“Scott’s a data guy – data-driven, but he also understands what it takes to be a leader,” said Dr. Tim Novak, dean of the LECOM School of Health Services Administration, where Hopes teaches as an adjunct professor. “He understands the big picture of health care and always asks how it affects the patient.” 

Hopes has fought for nearly 30 years lobbying the legislature to improve access to primary care and hospital services, better public education, and to hold the government accountable to Florida citizens and taxpayers. 

Highlighting Hopes’ wide breadth of experience spanning both private and public sectors, Novak feels Hopes is perfect for the job of county administrator. 

“He really does check all of the boxes,” said Novak. “He has a great insight on how to maximize resources and help a community thrive, not just survive.” 

Hopes proved his ability to help a community thrive when the pandemic swooped across Manatee County in early 2020, shuttering schools and businesses. Hopes drew on his knowledge in epidemiology while serving as a school board member, helping to design and implement protocols to reopen schools. 

“Dr. Scott Hopes brought a high level of business acumen that he leveraged to best support our students and employees through improved financial planning and innovative educational programs,” said Manatee County School Board member Gina Messenger. “His master’s degree in public health, and experience in healthcare, proved to be especially valuable while reopening our schools in 2020. Dr. Hopes is a strategic planner with the ability to work as a team and serve as a leader.”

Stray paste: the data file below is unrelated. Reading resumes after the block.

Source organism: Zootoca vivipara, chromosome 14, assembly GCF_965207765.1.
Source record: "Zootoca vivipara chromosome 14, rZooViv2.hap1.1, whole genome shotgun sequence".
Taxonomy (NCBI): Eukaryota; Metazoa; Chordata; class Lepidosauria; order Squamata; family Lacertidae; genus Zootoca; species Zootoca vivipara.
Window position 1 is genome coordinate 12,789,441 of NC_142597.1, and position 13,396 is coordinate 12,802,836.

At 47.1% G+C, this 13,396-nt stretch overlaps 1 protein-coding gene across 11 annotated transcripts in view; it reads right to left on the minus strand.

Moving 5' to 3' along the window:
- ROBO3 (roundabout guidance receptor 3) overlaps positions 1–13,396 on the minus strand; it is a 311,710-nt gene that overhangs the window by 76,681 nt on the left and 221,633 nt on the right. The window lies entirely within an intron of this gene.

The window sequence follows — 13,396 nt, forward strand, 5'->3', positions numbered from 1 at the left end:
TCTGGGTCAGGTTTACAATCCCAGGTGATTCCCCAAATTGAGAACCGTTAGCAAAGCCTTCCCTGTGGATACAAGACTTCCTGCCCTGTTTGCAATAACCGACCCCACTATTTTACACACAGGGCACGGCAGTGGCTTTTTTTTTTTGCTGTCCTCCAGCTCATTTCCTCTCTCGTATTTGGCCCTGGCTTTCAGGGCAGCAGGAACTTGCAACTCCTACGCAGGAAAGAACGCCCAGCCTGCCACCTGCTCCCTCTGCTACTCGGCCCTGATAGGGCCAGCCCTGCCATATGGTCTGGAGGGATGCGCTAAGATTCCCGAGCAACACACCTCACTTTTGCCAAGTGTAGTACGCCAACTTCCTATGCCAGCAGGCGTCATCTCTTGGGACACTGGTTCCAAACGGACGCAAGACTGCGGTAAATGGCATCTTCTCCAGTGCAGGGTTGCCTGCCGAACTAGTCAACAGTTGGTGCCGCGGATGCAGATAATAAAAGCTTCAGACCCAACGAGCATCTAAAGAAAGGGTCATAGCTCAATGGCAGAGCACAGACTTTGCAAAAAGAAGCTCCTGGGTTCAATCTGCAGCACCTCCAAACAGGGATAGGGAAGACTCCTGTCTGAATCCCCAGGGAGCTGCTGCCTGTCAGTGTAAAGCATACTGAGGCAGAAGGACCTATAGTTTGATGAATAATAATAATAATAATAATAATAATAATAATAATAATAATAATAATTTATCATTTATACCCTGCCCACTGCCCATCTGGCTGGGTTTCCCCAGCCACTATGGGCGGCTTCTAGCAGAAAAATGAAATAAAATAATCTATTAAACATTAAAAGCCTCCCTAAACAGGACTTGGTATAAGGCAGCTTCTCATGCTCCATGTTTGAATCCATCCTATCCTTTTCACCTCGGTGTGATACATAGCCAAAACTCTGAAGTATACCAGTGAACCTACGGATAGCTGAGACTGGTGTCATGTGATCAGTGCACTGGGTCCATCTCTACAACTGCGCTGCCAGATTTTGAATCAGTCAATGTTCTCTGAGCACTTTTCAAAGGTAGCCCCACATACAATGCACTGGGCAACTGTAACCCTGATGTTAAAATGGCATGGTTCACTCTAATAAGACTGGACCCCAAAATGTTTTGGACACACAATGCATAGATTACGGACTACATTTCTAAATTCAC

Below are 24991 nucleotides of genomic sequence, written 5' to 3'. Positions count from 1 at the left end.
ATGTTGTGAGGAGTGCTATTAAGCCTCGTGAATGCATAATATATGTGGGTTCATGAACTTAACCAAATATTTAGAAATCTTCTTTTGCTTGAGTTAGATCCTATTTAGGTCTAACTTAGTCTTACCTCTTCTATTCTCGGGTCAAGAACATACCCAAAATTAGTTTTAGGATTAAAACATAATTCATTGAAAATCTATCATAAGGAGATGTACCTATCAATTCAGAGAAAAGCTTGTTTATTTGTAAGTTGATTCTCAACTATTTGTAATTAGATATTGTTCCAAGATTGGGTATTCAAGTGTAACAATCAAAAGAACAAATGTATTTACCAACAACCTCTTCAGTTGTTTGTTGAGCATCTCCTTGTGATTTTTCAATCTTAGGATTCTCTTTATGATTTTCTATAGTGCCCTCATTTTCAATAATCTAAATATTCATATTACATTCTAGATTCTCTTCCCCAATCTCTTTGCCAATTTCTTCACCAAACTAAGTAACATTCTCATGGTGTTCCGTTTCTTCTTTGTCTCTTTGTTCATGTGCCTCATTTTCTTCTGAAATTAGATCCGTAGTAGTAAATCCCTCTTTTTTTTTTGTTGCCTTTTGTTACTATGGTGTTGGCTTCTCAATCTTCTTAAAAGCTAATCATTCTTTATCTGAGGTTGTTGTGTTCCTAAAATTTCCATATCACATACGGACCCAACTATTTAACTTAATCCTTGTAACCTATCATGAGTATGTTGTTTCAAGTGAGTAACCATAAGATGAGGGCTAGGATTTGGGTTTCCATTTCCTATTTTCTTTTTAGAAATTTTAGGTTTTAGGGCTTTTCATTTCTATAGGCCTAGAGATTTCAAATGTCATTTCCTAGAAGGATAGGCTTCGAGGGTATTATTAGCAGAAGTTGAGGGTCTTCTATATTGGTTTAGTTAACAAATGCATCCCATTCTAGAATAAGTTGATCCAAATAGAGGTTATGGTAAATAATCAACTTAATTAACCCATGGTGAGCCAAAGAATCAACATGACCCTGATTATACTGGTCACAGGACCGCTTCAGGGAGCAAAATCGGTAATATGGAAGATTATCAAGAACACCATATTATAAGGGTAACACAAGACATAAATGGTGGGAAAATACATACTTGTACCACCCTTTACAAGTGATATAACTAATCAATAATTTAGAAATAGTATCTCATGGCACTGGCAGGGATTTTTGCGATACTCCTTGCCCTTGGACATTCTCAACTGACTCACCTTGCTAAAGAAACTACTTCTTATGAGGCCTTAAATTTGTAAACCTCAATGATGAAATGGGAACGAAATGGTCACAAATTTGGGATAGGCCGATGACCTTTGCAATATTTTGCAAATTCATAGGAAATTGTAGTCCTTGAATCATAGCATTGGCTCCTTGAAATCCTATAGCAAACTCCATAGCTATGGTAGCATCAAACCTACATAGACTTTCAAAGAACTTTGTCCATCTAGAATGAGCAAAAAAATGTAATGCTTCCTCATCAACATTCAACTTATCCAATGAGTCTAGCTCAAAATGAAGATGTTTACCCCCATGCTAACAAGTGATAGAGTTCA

VanOstenbridge also views Hopes as an effective leader at the helm of Manatee County. 

“He came into a county that was experiencing a lot of turmoil, and he very quickly calmed the waters,” VanOstenbridge said. “He took on a leadership role, and many people got behind him.”  

Beginning and ending each day with a swim, Hopes finds release in exercise. An avid biker, he carved out a 28-mile daily route during his business trips to Dublin. On weekends, you may find him marveling at sea life while scuba diving or scoping out a quiet anchorage to spend the night on his boat. Just a few weeks ago, he flew his plane from California to Florida. 

“When I fly, I truly can block everything out because I am so focused on everything from my flight plan to take-off and landing,” said Hopes, who learned how to fly when he realized he was renting a plane many days of the month, crisscrossing the country consulting with clients.  

Tucked in the suburbs and serenaded by the percussion sounds of booming construction, Hopes at 16 didn’t flinch when a contractor overwhelmed with work asked him if he’d like to start his own construction company. With a loan from his dad, newly purchased equipment, and a tribe of friends, Hopes created his first successful business, profiting $17,000 that summer in 1977. A drive to succeed and experience as many avenues in life ignited within him as he set out to take in the world.  

As County Administrator, Hopes views his life path as a full circle with the chance to serve Florida again – a state where he gained college degrees, carved out businesses, and raised a family. 

“This job is challenging, and I am exhausted,” said Hopes, his blue eyes peering over his glasses. “But it is absolutely the most fun I have ever had on a job, and it is a way for me to give back to Florida and Manatee County, a place I love living.”